A large body of evidence demonstrates that momentum, including time-series momentum (trend following), has improved portfolio efficiency. Research has found that there are a few ways to improve on simple trend-following strategies. Techniques that have been found to improve Sharpe ratios and reduce tail risk include volatility scaling and combining fast and slow signals as well as combining long-term reversals. These have been incorporated by many fund managers into investment strategies. Cheng, Kostyuchyk, Lee, Liu and Ma provided evidence that machine learning could be used to further improve results. With that said, a word of caution on the use of machine learning is warranted. The powerful tools and the easy access to data now available to researchers create the risk that machine learning studies will find correlations that have no causation and thus the findings could be nothing more than a result of torturing the data. To minimize that risk, it is important that findings not only have rational risk- or behavioral-based explanations for believing the patterns identified will persist in the future, but they also should be robust to many tests. In this case, investors could feel more confident in the results if their findings were robust to international equities and other asset classes (such as bonds, commodities and currencies).
Some individuals, e.g., those holding multiple directorships, are insiders at multiple firms. When they execute an insider trade at one firm, they may reveal information about the value of all—both the traded insider position and not-traded insider position(s)—the securities held in their “insider portfolio.” We find that insider “not-sold” stocks outperform “not-bought” stocks. Implementable trading strategies that buy not-sold stocks following the disclosure of a sale earn alphas up to 4.8% per year after trading costs. The results suggest that even insider sales that are motivated by liquidity and diversification needs can provide value-relevant information about insider holdings.
An interesting question is do the trades of the more sophisticated institutional investors against anomalies provide information on returns? To answer that question, Yangru Wu and Weike Xu, authors of the study “Changes in Ownership Breadth and Capital Market Anomalies,” published in the February 2022 issue of The Journal of Portfolio Management, examined whether the entries and exits of informed institutional investors (or ownership breadth changes) interact with the aforementioned 11 anomaly signals studied by Stambaugh and Yuan can be used to improve the performance of anomaly-based strategies. They explained that they emphasized institutions’ new entries and exits because they could be triggered by private information and correlated with future earnings news, thereby capturing useful information regarding future stock returns. To determine if the trades of the institutional investors were informed, they sorted all stocks into 10 decile portfolios based on quarterly changes in ownership breadth. Their data sample covered all NYSE/AMEX/Nasdaq common stocks from May 1981 to May 2018.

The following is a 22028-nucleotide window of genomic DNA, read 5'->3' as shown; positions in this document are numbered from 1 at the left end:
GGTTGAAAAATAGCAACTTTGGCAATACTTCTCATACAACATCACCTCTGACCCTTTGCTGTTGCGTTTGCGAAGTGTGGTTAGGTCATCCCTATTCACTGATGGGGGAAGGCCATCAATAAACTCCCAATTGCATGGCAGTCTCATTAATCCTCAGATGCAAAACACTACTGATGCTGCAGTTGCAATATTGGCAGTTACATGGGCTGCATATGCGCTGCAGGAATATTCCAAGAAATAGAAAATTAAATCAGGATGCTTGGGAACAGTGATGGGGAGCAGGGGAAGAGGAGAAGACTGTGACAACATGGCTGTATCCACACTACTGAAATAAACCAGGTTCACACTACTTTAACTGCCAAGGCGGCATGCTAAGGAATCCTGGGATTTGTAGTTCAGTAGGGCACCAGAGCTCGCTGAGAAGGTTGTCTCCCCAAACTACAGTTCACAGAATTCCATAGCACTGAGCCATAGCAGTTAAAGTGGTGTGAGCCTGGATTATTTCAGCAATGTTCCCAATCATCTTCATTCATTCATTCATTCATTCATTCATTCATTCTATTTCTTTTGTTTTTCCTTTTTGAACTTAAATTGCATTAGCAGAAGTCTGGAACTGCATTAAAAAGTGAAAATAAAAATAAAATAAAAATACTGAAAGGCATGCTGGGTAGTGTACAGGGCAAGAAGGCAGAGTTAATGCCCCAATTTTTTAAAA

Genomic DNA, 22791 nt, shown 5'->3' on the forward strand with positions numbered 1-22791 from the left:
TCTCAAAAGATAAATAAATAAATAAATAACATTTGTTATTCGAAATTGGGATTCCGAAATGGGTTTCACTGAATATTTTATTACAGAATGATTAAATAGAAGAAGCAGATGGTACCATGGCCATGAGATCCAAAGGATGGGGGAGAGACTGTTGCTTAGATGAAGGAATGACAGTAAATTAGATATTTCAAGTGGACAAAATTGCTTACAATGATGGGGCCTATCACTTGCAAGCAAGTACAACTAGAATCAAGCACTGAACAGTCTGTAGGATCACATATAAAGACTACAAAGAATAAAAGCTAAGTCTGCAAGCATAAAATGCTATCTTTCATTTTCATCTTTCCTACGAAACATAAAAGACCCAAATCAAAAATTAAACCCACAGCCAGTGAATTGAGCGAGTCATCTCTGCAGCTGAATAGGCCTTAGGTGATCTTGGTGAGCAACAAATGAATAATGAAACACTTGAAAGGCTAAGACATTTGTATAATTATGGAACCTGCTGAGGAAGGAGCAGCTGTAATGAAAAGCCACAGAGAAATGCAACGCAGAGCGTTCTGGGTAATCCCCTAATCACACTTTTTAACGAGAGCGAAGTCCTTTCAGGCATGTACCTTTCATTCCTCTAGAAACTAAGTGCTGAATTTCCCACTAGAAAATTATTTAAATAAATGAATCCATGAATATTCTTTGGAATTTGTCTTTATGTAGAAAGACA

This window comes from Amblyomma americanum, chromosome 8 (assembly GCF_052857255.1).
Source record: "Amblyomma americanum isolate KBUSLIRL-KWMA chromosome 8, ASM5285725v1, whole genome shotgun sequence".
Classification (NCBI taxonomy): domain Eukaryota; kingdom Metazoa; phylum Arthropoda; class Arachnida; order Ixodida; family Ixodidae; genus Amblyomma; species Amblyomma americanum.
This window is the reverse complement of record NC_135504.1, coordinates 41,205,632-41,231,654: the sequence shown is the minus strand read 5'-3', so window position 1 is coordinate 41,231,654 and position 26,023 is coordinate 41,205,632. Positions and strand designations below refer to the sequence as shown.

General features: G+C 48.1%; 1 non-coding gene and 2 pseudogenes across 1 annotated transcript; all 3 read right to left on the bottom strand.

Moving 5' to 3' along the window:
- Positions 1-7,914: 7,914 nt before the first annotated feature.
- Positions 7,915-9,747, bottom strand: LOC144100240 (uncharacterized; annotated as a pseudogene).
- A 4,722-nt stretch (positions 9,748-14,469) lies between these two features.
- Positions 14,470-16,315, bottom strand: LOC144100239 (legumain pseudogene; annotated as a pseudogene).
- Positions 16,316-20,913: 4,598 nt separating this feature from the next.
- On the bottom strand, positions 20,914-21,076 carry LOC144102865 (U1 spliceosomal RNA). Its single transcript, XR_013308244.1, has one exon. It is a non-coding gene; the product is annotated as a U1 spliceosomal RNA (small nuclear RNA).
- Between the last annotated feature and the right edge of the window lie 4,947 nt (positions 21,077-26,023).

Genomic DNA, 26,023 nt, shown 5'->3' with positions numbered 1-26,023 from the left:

We examine gender differences in the language of CFOs who participate in quarterly earnings calls. Female executives are more concise and less optimistic, are clearer, use fewer idioms or clichés, and provide more numbers in their speech. These differences are particularly strong in the more spontaneous Questions and Answers (QA) section of the calls and are reflected in stronger market and analyst reactions. Gender differences seem to be associated with CFO overconfidence.
Value and momentum are two of the most powerful explanatory factors in finance. Research on both has been published for about 30 years. However, it was not until recently that the two had been studied in combination and across markets. Bijon Pani and Frank Fabozzi contribute to the literature with their study “Finding Value Using Momentum,” published in The Journal of Portfolio Management Quantitative Special Issue 2022, in which they examined whether using six value metrics that have an established academic background combined with the trend in relative valuations provide better risk-adjusted returns than Fama-French’s traditional HML (high minus low book-to-market ratio) factor. The value metrics chosen were book value-to-market value; cash flow-to-price; earnings before interest, taxes, depreciation, and amortization (EBITDA)-to-market value; earnings-to-price; profit margin-to-price; and sales-to-price. Using six different measures provides tests of robustness, minimizing the risk of data mining. However with so many dials to turn there is a risk of achieving positive returns that aren't material or achieving postive results with the potential for overfitting.
In this article, the author discusses current structural research and investment trends that are shaping the future of factor investing. Specifically, the author focuses on three emerging trends: the ongoing evolution of traditional factor models and strategies, recent innovation in data sources and modeling techniques, and the potential disruption from integrating factor strategies into the asset allocation process.
The intuition behind betting against beta is that leverage-constrained investors, instead of applying leverage, obtain an expected return higher than the market’s expected return through overweighting high-beta stocks and underweighting low-beta stocks in their portfolios. Their actions lower future risk-adjusted returns on high-beta stocks and increase future risk-adjusted returns on low-beta stocks. We take a deeper look into this idea.
We study e-commerce across 47 economies and 26 industries during the COVID-19 pandemic using aggregated and anonymized transaction-level data from Mastercard, scaled to represent total consumer spending. The share of online transactions in total consumption increased more in economies with higher pre-pandemic e-commerce shares, exacerbating the digital divide across economies. Overall, the latest data suggest that these spikes in online spending shares are dissipating at the aggregate level, though there is variation across industries. In particular, the share of online spending in professional services and recreation has fallen below its pre-pandemic trend, but we observe a longer-lasting shift to digital in retail and restaurants.